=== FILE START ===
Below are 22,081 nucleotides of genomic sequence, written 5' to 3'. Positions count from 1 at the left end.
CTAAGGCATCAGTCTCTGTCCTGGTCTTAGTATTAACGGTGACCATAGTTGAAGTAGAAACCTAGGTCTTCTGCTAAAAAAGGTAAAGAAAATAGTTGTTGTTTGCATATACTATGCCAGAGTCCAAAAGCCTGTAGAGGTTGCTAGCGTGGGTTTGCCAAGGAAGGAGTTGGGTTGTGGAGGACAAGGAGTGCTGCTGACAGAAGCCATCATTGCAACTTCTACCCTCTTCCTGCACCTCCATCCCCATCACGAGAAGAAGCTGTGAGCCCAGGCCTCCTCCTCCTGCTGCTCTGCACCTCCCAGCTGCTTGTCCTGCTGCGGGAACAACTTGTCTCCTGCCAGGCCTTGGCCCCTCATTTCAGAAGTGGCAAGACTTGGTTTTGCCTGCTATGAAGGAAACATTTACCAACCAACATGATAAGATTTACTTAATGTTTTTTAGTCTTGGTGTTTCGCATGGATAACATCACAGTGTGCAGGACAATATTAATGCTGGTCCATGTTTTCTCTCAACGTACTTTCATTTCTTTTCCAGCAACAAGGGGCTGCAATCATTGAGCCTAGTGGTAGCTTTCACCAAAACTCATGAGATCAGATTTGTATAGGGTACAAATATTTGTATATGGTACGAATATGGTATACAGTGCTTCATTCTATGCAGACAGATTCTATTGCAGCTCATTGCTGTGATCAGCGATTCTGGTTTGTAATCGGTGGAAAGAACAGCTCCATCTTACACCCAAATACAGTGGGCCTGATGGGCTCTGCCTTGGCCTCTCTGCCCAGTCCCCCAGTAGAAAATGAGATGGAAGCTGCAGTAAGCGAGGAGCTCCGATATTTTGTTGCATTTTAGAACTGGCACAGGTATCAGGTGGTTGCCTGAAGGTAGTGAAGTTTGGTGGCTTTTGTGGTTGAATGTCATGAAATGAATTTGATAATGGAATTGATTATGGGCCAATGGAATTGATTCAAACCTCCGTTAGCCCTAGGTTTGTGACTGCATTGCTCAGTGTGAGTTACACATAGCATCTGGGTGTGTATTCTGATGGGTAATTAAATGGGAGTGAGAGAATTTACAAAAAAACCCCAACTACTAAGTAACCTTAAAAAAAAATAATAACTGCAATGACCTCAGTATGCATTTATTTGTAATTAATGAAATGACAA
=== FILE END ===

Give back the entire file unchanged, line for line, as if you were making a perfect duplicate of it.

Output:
Below are 22,081 nucleotides of genomic sequence, written 5' to 3'. Positions count from 1 at the left end.
CTAAGGCATCAGTCTCTGTCCTGGTCTTAGTATTAACGGTGACCATAGTTGAAGTAGAAACCTAGGTCTTCTGCTAAAAAAGGTAAAGAAAATAGTTGTTGTTTGCATATACTATGCCAGAGTCCAAAAGCCTGTAGAGGTTGCTAGCGTGGGTTTGCCAAGGAAGGAGTTGGGTTGTGGAGGACAAGGAGTGCTGCTGACAGAAGCCATCATTGCAACTTCTACCCTCTTCCTGCACCTCCATCCCCATCACGAGAAGAAGCTGTGAGCCCAGGCCTCCTCCTCCTGCTGCTCTGCACCTCCCAGCTGCTTGTCCTGCTGCGGGAACAACTTGTCTCCTGCCAGGCCTTGGCCCCTCATTTCAGAAGTGGCAAGACTTGGTTTTGCCTGCTATGAAGGAAACATTTACCAACCAACATGATAAGATTTACTTAATGTTTTTTAGTCTTGGTGTTTCGCATGGATAACATCACAGTGTGCAGGACAATATTAATGCTGGTCCATGTTTTCTCTCAACGTACTTTCATTTCTTTTCCAGCAACAAGGGGCTGCAATCATTGAGCCTAGTGGTAGCTTTCACCAAAACTCATGAGATCAGATTTGTATAGGGTACAAATATTTGTATATGGTACGAATATGGTATACAGTGCTTCATTCTATGCAGACAGATTCTATTGCAGCTCATTGCTGTGATCAGCGATTCTGGTTTGTAATCGGTGGAAAGAACAGCTCCATCTTACACCCAAATACAGTGGGCCTGATGGGCTCTGCCTTGGCCTCTCTGCCCAGTCCCCCAGTAGAAAATGAGATGGAAGCTGCAGTAAGCGAGGAGCTCCGATATTTTGTTGCATTTTAGAACTGGCACAGGTATCAGGTGGTTGCCTGAAGGTAGTGAAGTTTGGTGGCTTTTGTGGTTGAATGTCATGAAATGAATTTGATAATGGAATTGATTATGGGCCAATGGAATTGATTCAAACCTCCGTTAGCCCTAGGTTTGTGACTGCATTGCTCAGTGTGAGTTACACATAGCATCTGGGTGTGTATTCTGATGGGTAATTAAATGGGAGTGAGAGAATTTACAAAAAAACCCCAACTACTAAGTAACCTTAAAAAAAAATAATAACTGCAATGACCTCAGTATGCATTTATTTGTAATTAATGAAATGACAA